How Long Does It Take to Close on a House?

While the house hunting stage can often take several weeks and visits, real estate closing times can also take longer than you may anticipate. Even if the entire process goes off without a hitch, you should count on a minimum of at least a couple of weeks to reach the finish line, as closing on a house involves several steps. Following are some common steps in the home buying process:

Purchase contract signing: Buyers and sellers agree on a purchase price at this stage.

Cash deposit: The buyer submits an earnest deposit in an escrow account.

Due diligence: A due diligence period is a length of time in which a homebuyer has the ability to terminate their contract and receive a refund of their earnest money. During the due diligence period, the buyer will complete tasks, such as a home inspection, as well as evaluate the area. It typically lasts up to ten days. 

Home insurance: The homebuyer is required to purchase homeowners insurance prior to applying for a mortgage. The insurance protects homeowners from specific damages to the home, depending on the policy you buy. 

Appraisal: Lenders hire an independent home appraiser to judge if the price of a home is fair based on the price of the other homes in the area of comparable size and value. The fee is typically paid by the buyer as part of the closing costs.

Financing: You must produce the proper documentation to verify the information you provided on the loan application about you, your income, assets, credit and other real estate you may own.

Contingencies: This is the time when buyers must settle contingencies on their end. For example, some contracts require that the homebuyers complete the sale of their former home before acquiring a new one.

Title search: A title search is an examination of public records to determine and confirm a property’s legal ownership as well as find out whether any claims or liens exist on the property. A clean title is required for any real estate transaction to be completed.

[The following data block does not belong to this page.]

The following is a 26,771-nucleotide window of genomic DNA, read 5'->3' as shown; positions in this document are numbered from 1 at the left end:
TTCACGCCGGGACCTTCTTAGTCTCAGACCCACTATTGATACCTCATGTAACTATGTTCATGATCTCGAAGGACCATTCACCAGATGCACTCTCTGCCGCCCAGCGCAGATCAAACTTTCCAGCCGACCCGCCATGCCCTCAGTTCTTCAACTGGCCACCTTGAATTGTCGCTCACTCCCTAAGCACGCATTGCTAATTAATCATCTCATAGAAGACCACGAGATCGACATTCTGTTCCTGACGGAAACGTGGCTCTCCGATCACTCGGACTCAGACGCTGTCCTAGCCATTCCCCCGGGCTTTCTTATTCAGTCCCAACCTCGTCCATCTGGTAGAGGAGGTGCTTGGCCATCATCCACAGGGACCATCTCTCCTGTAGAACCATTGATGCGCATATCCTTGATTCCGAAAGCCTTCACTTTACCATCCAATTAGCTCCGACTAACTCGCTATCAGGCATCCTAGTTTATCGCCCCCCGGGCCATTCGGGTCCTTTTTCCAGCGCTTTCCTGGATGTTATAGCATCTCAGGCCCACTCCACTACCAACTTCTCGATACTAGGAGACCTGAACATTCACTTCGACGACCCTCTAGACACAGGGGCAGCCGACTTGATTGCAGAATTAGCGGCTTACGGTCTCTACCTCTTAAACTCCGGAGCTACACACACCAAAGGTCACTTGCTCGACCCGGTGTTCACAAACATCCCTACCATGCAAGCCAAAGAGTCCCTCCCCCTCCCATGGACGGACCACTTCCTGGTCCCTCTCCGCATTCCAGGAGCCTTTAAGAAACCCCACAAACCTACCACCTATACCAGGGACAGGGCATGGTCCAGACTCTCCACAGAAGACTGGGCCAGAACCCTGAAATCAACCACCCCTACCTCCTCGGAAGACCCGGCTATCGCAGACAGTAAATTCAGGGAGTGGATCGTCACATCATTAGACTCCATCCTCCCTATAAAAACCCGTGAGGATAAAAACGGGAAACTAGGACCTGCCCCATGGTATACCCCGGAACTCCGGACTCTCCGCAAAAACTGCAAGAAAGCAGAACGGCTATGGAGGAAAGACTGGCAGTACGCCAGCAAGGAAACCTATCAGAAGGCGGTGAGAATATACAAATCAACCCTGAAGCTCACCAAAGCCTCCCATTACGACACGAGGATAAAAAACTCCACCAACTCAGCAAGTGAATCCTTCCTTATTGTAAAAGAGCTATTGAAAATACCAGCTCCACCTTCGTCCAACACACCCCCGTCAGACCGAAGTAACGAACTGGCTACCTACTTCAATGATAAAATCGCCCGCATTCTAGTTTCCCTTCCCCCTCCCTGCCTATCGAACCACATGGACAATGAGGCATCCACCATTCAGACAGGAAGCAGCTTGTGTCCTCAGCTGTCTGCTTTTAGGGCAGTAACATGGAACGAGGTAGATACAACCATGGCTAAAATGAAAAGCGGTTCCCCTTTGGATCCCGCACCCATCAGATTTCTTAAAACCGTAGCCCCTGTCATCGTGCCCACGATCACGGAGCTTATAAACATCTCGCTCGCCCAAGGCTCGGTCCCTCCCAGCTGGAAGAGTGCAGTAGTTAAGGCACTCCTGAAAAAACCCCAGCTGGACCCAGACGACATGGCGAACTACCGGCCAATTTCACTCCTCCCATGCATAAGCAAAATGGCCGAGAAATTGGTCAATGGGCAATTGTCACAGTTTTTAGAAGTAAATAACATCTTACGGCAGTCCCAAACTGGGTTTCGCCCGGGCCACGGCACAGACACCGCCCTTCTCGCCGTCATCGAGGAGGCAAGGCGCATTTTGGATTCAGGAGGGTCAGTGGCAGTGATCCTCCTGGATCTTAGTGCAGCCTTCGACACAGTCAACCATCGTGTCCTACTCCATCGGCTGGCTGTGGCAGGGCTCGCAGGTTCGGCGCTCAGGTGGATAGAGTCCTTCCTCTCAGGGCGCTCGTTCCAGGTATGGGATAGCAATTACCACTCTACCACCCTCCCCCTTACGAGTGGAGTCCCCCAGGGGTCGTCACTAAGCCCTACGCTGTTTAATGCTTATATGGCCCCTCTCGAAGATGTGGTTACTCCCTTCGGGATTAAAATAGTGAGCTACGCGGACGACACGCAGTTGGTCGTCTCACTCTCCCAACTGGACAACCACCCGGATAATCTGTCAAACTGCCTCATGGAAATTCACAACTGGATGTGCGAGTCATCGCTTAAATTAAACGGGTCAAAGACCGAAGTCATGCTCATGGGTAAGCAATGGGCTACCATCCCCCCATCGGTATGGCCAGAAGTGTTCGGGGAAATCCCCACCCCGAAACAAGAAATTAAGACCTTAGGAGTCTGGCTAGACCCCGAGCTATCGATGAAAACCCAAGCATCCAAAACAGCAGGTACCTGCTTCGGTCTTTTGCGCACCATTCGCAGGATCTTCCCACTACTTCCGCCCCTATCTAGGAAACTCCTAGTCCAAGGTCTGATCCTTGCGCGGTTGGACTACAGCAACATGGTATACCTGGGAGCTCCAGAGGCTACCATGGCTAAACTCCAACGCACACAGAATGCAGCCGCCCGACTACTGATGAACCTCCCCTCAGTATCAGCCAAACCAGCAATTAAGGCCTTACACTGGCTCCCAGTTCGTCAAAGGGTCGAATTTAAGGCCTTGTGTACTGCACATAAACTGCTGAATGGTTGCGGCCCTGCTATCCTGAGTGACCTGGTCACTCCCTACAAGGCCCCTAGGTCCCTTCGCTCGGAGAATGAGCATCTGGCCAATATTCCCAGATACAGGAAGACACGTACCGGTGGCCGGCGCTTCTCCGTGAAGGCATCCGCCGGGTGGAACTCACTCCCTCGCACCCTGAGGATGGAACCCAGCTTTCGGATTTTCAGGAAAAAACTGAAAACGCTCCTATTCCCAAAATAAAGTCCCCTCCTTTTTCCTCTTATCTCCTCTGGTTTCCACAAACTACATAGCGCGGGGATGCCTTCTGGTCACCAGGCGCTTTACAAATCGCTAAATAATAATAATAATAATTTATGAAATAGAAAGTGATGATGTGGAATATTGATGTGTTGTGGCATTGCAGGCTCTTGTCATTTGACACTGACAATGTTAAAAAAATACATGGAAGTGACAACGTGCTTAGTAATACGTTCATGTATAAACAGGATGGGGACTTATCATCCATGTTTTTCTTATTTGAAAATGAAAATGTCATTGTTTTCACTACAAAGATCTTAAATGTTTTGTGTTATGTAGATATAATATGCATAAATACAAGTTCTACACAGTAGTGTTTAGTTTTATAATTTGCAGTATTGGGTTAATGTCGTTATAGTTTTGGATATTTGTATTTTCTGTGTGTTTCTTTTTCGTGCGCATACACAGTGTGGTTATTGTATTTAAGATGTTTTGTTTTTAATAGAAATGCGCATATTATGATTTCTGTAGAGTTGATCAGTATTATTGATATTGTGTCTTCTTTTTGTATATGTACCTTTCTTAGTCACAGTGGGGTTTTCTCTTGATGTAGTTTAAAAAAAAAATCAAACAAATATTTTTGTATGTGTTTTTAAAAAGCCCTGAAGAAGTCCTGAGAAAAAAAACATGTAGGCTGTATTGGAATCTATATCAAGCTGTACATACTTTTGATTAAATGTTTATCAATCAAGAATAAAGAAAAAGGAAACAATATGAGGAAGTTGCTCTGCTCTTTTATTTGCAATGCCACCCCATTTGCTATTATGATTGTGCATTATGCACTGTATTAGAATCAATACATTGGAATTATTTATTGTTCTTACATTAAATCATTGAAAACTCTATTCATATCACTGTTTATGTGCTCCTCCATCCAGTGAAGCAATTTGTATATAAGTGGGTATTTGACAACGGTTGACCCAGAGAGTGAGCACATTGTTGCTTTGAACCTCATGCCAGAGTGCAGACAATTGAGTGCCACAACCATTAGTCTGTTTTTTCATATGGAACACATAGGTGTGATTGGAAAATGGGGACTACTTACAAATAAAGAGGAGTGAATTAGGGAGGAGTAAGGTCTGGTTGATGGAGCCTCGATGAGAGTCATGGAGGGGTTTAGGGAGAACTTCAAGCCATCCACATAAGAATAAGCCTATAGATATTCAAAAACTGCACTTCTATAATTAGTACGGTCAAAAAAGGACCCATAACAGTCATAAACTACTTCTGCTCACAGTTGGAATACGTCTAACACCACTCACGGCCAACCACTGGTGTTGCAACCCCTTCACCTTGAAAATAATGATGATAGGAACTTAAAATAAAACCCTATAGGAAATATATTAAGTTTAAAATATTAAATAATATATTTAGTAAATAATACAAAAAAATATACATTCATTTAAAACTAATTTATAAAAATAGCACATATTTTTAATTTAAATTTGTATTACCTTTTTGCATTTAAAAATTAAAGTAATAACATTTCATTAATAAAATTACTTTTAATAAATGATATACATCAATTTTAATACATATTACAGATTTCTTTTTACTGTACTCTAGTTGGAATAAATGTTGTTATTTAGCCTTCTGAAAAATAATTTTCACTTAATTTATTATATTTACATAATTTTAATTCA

Walk-through: Though optional, homebuyers are advised to schedule a final walk-through of the home to confirm the condition of the home is the same (or better) as it was on the day that the offer to purchase was signed. The final walk-through should always be scheduled after the seller has moved out and prior to closing on the home.

Fund transfer: The closing attorney receives the lender’s funds, the earnest deposit from the escrow account, and the down payment.

Closing: Generally, the closing will happen at a title office. Your real estate agent, the seller’s agent and the title agent may be there to witness the transfer of the property rights to your name.

According to Realtor.com, closing times average out at 50 days. Homebuyers normally utilize this period to do due diligence and tie up any loose ends. With that said, the timeline to finalize the closing process can be several weeks shorter or longer, depending on whether there are title issues, the number and extent of repairs the parties agreed upon, contingencies, and your ability to turn in closing documents in an expedited manner.

While you shouldn’t feel pressured to rush through things without fully reviewing and understanding them, there are some ways you can speed up a closing. For instance, you can start gathering the necessary documents during the house-hunting period.

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